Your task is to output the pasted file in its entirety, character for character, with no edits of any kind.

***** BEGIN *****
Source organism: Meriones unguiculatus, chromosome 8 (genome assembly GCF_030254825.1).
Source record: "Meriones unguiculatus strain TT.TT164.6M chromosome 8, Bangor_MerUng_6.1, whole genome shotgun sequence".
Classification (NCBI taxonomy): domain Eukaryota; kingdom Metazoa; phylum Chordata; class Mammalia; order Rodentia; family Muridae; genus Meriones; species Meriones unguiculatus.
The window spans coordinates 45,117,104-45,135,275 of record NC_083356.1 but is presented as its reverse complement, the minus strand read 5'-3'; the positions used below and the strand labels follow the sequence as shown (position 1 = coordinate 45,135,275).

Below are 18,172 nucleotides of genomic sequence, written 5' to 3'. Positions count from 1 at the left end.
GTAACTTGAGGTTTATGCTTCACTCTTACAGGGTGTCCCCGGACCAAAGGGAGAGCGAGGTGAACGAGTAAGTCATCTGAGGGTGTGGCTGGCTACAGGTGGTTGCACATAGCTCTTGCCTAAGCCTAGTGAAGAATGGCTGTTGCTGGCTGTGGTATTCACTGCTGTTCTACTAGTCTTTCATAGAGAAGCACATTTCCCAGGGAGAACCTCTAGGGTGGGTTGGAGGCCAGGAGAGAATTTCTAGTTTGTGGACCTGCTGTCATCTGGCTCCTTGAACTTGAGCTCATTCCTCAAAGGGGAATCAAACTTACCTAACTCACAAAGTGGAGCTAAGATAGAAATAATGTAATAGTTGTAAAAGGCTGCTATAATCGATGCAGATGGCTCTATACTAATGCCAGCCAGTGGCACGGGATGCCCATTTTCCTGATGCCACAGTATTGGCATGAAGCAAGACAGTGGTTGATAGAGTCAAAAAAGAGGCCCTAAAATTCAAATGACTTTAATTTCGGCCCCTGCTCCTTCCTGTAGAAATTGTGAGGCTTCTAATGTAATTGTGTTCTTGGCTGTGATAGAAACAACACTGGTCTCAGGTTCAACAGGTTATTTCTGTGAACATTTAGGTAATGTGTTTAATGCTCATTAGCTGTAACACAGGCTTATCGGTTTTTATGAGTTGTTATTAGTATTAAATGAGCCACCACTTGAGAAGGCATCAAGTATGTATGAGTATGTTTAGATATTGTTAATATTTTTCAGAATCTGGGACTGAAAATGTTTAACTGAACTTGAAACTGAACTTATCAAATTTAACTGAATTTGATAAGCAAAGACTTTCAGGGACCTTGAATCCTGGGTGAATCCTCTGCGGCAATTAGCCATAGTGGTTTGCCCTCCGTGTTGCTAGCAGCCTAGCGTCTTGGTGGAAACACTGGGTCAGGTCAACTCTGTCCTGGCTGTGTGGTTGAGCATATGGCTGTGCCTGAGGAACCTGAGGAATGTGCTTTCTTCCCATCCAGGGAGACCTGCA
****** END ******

Source organism: Meriones unguiculatus, chromosome 8 (genome assembly GCF_030254825.1).
Source record: "Meriones unguiculatus strain TT.TT164.6M chromosome 8, Bangor_MerUng_6.1, whole genome shotgun sequence".
Classification (NCBI taxonomy): domain Eukaryota; kingdom Metazoa; phylum Chordata; class Mammalia; order Rodentia; family Muridae; genus Meriones; species Meriones unguiculatus.
The window spans coordinates 45,117,104-45,135,275 of record NC_083356.1 but is presented as its reverse complement, the minus strand read 5'-3'; the positions used below and the strand labels follow the sequence as shown (position 1 = coordinate 45,135,275).

Below are 18,172 nucleotides of genomic sequence, written 5' to 3'. Positions count from 1 at the left end.
GTAACTTGAGGTTTATGCTTCACTCTTACAGGGTGTCCCCGGACCAAAGGGAGAGCGAGGTGAACGAGTAAGTCATCTGAGGGTGTGGCTGGCTACAGGTGGTTGCACATAGCTCTTGCCTAAGCCTAGTGAAGAATGGCTGTTGCTGGCTGTGGTATTCACTGCTGTTCTACTAGTCTTTCATAGAGAAGCACATTTCCCAGGGAGAACCTCTAGGGTGGGTTGGAGGCCAGGAGAGAATTTCTAGTTTGTGGACCTGCTGTCATCTGGCTCCTTGAACTTGAGCTCATTCCTCAAAGGGGAATCAAACTTACCTAACTCACAAAGTGGAGCTAAGATAGAAATAATGTAATAGTTGTAAAAGGCTGCTATAATCGATGCAGATGGCTCTATACTAATGCCAGCCAGTGGCACGGGATGCCCATTTTCCTGATGCCACAGTATTGGCATGAAGCAAGACAGTGGTTGATAGAGTCAAAAAAGAGGCCCTAAAATTCAAATGACTTTAATTTCGGCCCCTGCTCCTTCCTGTAGAAATTGTGAGGCTTCTAATGTAATTGTGTTCTTGGCTGTGATAGAAACAACACTGGTCTCAGGTTCAACAGGTTATTTCTGTGAACATTTAGGTAATGTGTTTAATGCTCATTAGCTGTAACACAGGCTTATCGGTTTTTATGAGTTGTTATTAGTATTAAATGAGCCACCACTTGAGAAGGCATCAAGTATGTATGAGTATGTTTAGATATTGTTAATATTTTTCAGAATCTGGGACTGAAAATGTTTAACTGAACTTGAAACTGAACTTATCAAATTTAACTGAATTTGATAAGCAAAGACTTTCAGGGACCTTGAATCCTGGGTGAATCCTCTGCGGCAATTAGCCATAGTGGTTTGCCCTCCGTGTTGCTAGCAGCCTAGCGTCTTGGTGGAAACACTGGGTCAGGTCAACTCTGTCCTGGCTGTGTGGTTGAGCATATGGCTGTGCCTGAGGAACCTGAGGAATGTGCTTTCTTCCCATCCAGGGAGACCTGCA